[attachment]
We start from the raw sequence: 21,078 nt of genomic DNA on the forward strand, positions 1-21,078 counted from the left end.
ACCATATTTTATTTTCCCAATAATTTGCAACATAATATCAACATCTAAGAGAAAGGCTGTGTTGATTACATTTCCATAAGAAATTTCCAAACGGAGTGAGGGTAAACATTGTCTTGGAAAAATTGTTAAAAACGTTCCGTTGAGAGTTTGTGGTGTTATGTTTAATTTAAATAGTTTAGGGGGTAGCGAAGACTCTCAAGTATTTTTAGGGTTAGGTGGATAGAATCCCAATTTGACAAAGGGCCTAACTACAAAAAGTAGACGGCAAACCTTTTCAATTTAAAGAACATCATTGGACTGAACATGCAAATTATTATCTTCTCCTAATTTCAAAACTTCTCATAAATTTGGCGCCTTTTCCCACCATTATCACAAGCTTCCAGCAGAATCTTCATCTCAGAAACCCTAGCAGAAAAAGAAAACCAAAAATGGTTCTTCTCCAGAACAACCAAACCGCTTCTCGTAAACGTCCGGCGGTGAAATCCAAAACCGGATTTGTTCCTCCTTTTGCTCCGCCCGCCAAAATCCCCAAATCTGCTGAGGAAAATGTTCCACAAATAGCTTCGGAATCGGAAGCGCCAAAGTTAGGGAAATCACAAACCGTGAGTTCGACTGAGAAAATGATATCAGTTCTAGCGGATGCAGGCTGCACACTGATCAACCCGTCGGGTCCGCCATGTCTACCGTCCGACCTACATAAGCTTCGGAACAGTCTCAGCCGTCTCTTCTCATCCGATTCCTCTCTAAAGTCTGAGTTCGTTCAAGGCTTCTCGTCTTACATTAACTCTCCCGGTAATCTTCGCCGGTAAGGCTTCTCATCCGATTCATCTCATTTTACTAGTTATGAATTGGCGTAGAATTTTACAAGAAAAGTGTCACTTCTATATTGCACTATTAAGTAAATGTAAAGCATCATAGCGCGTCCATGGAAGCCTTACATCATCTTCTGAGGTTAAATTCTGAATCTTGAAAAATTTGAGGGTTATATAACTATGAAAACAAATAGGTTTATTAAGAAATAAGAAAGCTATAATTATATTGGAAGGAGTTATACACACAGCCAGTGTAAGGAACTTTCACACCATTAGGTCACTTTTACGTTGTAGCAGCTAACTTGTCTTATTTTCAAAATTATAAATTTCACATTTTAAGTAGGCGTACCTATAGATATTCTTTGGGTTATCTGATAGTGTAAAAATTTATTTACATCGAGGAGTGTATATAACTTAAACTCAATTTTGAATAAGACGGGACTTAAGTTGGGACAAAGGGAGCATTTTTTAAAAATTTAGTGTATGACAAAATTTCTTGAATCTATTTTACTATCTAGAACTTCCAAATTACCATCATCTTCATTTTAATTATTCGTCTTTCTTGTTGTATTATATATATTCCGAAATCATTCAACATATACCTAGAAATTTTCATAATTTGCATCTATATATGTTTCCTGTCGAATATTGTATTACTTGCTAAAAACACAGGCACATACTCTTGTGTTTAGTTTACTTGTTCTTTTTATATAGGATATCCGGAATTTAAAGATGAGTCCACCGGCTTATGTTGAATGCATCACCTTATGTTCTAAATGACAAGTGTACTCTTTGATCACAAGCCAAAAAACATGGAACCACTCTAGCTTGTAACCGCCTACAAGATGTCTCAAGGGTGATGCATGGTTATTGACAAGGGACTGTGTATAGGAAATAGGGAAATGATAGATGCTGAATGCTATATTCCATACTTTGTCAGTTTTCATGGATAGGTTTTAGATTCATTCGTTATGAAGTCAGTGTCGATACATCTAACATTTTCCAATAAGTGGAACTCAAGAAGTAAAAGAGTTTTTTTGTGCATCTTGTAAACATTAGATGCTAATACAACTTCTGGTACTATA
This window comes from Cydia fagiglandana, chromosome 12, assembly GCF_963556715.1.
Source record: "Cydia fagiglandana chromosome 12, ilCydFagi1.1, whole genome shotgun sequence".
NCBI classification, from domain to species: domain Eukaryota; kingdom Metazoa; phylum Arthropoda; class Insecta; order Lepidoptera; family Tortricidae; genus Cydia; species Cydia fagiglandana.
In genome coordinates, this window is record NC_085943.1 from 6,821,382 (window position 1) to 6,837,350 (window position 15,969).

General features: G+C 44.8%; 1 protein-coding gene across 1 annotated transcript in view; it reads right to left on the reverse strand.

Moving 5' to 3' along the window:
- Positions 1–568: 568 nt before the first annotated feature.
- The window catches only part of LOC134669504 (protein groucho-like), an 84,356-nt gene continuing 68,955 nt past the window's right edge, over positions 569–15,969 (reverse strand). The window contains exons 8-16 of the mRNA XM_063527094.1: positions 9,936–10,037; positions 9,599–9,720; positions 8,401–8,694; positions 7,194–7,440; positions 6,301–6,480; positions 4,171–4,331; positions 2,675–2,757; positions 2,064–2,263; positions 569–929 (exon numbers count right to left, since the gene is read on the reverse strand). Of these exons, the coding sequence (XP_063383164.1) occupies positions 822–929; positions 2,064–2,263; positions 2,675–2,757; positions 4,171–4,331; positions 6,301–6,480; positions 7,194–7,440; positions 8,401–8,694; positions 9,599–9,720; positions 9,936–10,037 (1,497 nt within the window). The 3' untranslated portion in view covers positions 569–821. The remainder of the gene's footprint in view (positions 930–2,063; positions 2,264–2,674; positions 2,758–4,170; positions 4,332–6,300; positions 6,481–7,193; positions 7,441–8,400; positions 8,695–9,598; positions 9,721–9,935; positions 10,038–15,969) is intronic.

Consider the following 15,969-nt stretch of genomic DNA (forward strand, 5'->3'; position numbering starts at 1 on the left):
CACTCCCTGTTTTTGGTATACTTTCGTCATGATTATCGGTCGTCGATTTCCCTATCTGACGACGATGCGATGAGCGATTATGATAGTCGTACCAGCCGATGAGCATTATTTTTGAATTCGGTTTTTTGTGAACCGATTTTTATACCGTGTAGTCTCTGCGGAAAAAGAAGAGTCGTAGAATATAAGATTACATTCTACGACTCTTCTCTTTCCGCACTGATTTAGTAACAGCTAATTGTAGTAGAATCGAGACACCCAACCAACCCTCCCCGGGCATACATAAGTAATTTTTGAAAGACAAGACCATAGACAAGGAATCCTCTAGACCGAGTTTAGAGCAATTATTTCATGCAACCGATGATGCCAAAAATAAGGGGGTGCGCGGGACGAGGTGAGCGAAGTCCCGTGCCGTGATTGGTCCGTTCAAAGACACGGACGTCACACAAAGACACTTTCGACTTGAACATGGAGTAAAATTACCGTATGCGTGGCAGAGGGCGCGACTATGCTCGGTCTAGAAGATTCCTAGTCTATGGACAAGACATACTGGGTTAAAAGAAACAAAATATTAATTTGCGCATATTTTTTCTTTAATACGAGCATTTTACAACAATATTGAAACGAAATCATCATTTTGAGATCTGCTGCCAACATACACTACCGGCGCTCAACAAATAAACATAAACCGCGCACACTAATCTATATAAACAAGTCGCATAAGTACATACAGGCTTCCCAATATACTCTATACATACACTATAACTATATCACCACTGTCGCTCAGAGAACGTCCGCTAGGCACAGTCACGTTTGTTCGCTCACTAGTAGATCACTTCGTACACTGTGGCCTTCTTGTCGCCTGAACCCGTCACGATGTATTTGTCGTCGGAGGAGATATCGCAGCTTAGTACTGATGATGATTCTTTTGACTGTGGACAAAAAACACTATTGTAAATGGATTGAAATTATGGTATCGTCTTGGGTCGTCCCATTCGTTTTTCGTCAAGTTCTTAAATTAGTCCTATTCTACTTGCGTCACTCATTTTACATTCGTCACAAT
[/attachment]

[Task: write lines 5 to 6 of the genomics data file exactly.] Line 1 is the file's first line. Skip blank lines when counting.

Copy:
NCBI classification, from domain to species: domain Eukaryota; kingdom Metazoa; phylum Arthropoda; class Insecta; order Lepidoptera; family Tortricidae; genus Cydia; species Cydia fagiglandana.
In genome coordinates, this window is record NC_085943.1 from 6,821,382 (window position 1) to 6,837,350 (window position 15,969).